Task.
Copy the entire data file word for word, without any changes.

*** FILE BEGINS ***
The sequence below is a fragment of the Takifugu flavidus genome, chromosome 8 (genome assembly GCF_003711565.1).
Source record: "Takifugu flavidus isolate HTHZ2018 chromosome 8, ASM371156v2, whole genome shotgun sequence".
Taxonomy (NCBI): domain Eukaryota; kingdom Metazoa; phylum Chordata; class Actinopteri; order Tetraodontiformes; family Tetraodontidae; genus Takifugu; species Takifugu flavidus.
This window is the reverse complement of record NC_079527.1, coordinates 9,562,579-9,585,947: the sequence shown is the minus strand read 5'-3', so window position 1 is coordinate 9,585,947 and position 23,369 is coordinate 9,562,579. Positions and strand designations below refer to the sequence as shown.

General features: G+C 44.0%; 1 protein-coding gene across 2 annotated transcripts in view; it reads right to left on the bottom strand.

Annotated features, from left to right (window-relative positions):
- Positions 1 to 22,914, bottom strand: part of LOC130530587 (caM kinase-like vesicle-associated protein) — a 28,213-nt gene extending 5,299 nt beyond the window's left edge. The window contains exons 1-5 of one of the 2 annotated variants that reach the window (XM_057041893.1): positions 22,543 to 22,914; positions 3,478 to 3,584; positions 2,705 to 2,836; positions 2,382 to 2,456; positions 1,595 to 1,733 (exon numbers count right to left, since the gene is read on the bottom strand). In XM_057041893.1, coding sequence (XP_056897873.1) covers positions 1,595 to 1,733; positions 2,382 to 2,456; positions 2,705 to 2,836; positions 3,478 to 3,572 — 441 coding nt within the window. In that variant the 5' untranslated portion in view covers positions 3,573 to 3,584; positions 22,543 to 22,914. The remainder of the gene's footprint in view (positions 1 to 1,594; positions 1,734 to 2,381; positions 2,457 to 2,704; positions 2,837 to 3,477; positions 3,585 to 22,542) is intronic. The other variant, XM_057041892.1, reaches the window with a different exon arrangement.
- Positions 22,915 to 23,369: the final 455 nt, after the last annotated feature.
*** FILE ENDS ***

The sequence below is a fragment of the Takifugu flavidus genome, chromosome 8 (genome assembly GCF_003711565.1).
Source record: "Takifugu flavidus isolate HTHZ2018 chromosome 8, ASM371156v2, whole genome shotgun sequence".
Taxonomy (NCBI): domain Eukaryota; kingdom Metazoa; phylum Chordata; class Actinopteri; order Tetraodontiformes; family Tetraodontidae; genus Takifugu; species Takifugu flavidus.
This window is the reverse complement of record NC_079527.1, coordinates 9,562,579-9,585,947: the sequence shown is the minus strand read 5'-3', so window position 1 is coordinate 9,585,947 and position 23,369 is coordinate 9,562,579. Positions and strand designations below refer to the sequence as shown.

General features: G+C 44.0%; 1 protein-coding gene across 2 annotated transcripts in view; it reads right to left on the bottom strand.

Annotated features, from left to right (window-relative positions):
- Positions 1 to 22,914, bottom strand: part of LOC130530587 (caM kinase-like vesicle-associated protein) — a 28,213-nt gene extending 5,299 nt beyond the window's left edge. The window contains exons 1-5 of one of the 2 annotated variants that reach the window (XM_057041893.1): positions 22,543 to 22,914; positions 3,478 to 3,584; positions 2,705 to 2,836; positions 2,382 to 2,456; positions 1,595 to 1,733 (exon numbers count right to left, since the gene is read on the bottom strand). In XM_057041893.1, coding sequence (XP_056897873.1) covers positions 1,595 to 1,733; positions 2,382 to 2,456; positions 2,705 to 2,836; positions 3,478 to 3,572 — 441 coding nt within the window. In that variant the 5' untranslated portion in view covers positions 3,573 to 3,584; positions 22,543 to 22,914. The remainder of the gene's footprint in view (positions 1 to 1,594; positions 1,734 to 2,381; positions 2,457 to 2,704; positions 2,837 to 3,477; positions 3,585 to 22,542) is intronic. The other variant, XM_057041892.1, reaches the window with a different exon arrangement.
- Positions 22,915 to 23,369: the final 455 nt, after the last annotated feature.